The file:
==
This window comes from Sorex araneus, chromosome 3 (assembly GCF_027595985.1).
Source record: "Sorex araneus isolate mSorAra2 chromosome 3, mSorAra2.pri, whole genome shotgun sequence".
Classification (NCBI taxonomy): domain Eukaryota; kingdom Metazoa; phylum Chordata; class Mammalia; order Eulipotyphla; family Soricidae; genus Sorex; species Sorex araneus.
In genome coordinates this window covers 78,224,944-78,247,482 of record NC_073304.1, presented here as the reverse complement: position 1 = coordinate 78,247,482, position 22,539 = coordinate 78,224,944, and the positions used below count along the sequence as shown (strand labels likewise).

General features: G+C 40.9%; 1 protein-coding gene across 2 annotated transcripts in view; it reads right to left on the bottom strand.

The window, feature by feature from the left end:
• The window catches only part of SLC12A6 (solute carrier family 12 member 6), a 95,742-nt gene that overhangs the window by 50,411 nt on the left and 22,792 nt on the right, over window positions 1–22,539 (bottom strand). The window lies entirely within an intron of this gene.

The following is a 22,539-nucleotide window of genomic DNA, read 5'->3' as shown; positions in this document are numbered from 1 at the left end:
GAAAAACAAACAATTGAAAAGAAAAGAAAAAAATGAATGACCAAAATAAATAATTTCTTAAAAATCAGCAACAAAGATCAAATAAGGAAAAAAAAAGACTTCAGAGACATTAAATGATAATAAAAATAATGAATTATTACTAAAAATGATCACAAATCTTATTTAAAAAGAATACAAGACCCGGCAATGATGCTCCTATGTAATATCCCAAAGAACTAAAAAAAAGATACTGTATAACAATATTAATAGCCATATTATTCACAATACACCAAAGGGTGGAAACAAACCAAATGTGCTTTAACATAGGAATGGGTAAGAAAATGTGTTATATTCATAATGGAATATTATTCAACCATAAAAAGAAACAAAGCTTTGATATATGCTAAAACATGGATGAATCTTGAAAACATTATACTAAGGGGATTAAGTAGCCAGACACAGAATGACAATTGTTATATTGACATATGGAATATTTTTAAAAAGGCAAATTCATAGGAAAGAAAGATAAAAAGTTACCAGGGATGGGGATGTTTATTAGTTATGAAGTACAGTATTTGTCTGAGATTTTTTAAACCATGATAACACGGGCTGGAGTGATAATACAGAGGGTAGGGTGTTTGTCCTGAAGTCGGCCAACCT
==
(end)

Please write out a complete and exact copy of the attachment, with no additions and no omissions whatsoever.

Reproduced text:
This window comes from Sorex araneus, chromosome 3 (assembly GCF_027595985.1).
Source record: "Sorex araneus isolate mSorAra2 chromosome 3, mSorAra2.pri, whole genome shotgun sequence".
Classification (NCBI taxonomy): domain Eukaryota; kingdom Metazoa; phylum Chordata; class Mammalia; order Eulipotyphla; family Soricidae; genus Sorex; species Sorex araneus.
In genome coordinates this window covers 78,224,944-78,247,482 of record NC_073304.1, presented here as the reverse complement: position 1 = coordinate 78,247,482, position 22,539 = coordinate 78,224,944, and the positions used below count along the sequence as shown (strand labels likewise).

General features: G+C 40.9%; 1 protein-coding gene across 2 annotated transcripts in view; it reads right to left on the bottom strand.

The window, feature by feature from the left end:
• The window catches only part of SLC12A6 (solute carrier family 12 member 6), a 95,742-nt gene that overhangs the window by 50,411 nt on the left and 22,792 nt on the right, over window positions 1–22,539 (bottom strand). The window lies entirely within an intron of this gene.

The following is a 22,539-nucleotide window of genomic DNA, read 5'->3' as shown; positions in this document are numbered from 1 at the left end:
GAAAAACAAACAATTGAAAAGAAAAGAAAAAAATGAATGACCAAAATAAATAATTTCTTAAAAATCAGCAACAAAGATCAAATAAGGAAAAAAAAAGACTTCAGAGACATTAAATGATAATAAAAATAATGAATTATTACTAAAAATGATCACAAATCTTATTTAAAAAGAATACAAGACCCGGCAATGATGCTCCTATGTAATATCCCAAAGAACTAAAAAAAAGATACTGTATAACAATATTAATAGCCATATTATTCACAATACACCAAAGGGTGGAAACAAACCAAATGTGCTTTAACATAGGAATGGGTAAGAAAATGTGTTATATTCATAATGGAATATTATTCAACCATAAAAAGAAACAAAGCTTTGATATATGCTAAAACATGGATGAATCTTGAAAACATTATACTAAGGGGATTAAGTAGCCAGACACAGAATGACAATTGTTATATTGACATATGGAATATTTTTAAAAAGGCAAATTCATAGGAAAGAAAGATAAAAAGTTACCAGGGATGGGGATGTTTATTAGTTATGAAGTACAGTATTTGTCTGAGATTTTTTAAACCATGATAACACGGGCTGGAGTGATAATACAGAGGGTAGGGTGTTTGTCCTGAAGTCGGCCAACCT